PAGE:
International Day of Zero Tolerance for Female Genital Mutilation 2016

6 Febrero 2016


Mali's Inna Moja performs during a high-level event in observance of International Day of Zero Tolerance for Female Genital Mutilation in New York on 8 February, 2016. © UN Photo/Manuel Elias

The sixth of February is International Day of Zero Tolerance for Female Genital Mutilation (FGM), a day to raise awareness of the practice and work towards its elimination. UNFPA will observe the day on 8 February, when a special high level event will be held at the United Nations in New York. 

The elimination of FGM is a key target under Goal 5 of the UN’s Sustainable Development Goals, and this year’s day is being held under the theme “Mobilizing to Achieve the Global Goals through the Elimination of FGM by 2030.” The New York event featured UN Secretary-General Ban Ki-Moon, UNFPA Executive Director Dr. Babatunde Osotimehin, UNICEF Associate Director Child Protection Cornelius Williams, Kenyan FGM activist Keziah Bianca Oseko, Indonesia’s Minister for Women's Empowerment and Child Protection, Dr. Yohana S. Yambise, and Patricia Tobon Yagarí, an Embera indigenous lawyer from Colombia. It will also feature a performance by musician and FGM advocate Inna Moja and a series of monologues performed The Arts Effect. 

"When I was a teenager and on my path to becoming woman, it was for me a very tough time. I had physical pain and also psychological pain," said Mali's Inna Moja during the event. "I felt that I would never become a woman, because I had something missing, and I wasn’t worth it. Because cutting me was telling me that I am not good enough."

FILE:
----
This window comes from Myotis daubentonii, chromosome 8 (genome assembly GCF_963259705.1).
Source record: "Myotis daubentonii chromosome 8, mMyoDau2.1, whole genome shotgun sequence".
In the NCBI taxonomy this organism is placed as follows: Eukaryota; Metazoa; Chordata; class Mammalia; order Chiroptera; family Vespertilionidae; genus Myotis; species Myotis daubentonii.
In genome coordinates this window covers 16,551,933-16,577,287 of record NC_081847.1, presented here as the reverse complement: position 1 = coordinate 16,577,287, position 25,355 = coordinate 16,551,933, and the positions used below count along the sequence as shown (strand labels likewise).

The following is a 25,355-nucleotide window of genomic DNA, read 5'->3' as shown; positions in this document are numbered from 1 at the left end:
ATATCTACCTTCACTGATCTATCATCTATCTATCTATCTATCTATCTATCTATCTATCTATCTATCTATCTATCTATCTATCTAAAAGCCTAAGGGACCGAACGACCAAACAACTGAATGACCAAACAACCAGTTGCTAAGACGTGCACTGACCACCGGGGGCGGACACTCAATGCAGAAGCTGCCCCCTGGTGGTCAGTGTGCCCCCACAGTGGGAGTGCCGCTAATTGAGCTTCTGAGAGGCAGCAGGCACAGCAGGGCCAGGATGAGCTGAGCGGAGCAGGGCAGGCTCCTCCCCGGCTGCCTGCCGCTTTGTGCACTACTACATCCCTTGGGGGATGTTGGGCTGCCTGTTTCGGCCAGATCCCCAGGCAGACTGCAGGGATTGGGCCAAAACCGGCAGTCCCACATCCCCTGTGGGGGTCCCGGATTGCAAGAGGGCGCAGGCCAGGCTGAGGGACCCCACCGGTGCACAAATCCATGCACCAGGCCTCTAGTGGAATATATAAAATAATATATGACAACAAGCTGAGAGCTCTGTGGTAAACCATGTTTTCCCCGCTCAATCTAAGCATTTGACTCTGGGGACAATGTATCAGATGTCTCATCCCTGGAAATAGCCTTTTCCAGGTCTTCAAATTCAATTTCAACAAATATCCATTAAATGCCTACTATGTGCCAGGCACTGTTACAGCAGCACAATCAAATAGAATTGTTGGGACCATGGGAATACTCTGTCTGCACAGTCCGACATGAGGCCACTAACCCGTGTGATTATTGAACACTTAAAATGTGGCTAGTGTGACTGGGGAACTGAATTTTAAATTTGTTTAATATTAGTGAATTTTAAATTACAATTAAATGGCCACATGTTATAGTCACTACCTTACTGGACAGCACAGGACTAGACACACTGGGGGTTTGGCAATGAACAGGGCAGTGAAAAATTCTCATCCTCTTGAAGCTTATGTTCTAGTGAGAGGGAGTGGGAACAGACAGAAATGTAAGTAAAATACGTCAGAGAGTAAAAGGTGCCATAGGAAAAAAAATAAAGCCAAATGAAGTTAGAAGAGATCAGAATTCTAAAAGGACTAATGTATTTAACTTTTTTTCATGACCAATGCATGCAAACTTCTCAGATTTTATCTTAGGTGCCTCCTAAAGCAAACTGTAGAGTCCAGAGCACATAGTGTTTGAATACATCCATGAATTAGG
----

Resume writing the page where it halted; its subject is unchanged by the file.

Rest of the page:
Female genital mutilation comprises all procedures that involve altering or injuring the female genitalia for non-medical reasons and is recognized internationally as a violation of the human rights of girls and women. Globally, it is estimated that between 100 million to 140 million girls and women alive today have undergone some form of FGM, and, if current trends continue, 15 million additional girls between ages 15 and 19 will be subjected to it by 2030.

FGM is mostly carried out on young girls sometime between infancy and age 15, and the procedure can result in severe bleeding and health issues including cysts, infections and infertility, as well as complications in childbirth that increase risk of newborn deaths.

UNFPA and UNICEF jointly lead the largest global programme to accelerate the abandonment of female genital mutilation. Learn more here and here.

And follow the conversation with #EndFGM:

Contenido relacionado

Alrededor de 200 millones de mujeres y niñas vivas hoy en día se han visto afectadas por la mutilación genital femenina, que suele ocurrir entre la infancia y la edad de 15 años. No hay razón médicamente válida para lo que se reconoce como una violación de los derechos humanos,...
TAMUGH, WEST POKOT COUNTY, Kenya - More than 10,000 girls over 30 years. That’s how many girls three women here cut in female genital mutilation (FGM) rituals – almost one girl a day, every day, spanning three decades.
A pesar de las considerables inversiones y esfuerzos mundiales dirigidos a crear un mundo más equitativo y seguro para las niñas y los niños, algunos problemas persisten, como es el caso de la mutilación genital femenina, tan profundamente arraigada en las antiguas creencias y...


We use cookies and other identifiers to help improve your online experience. By using our website you agree to this. To learn more, including how to change your settings, see our cookies policy.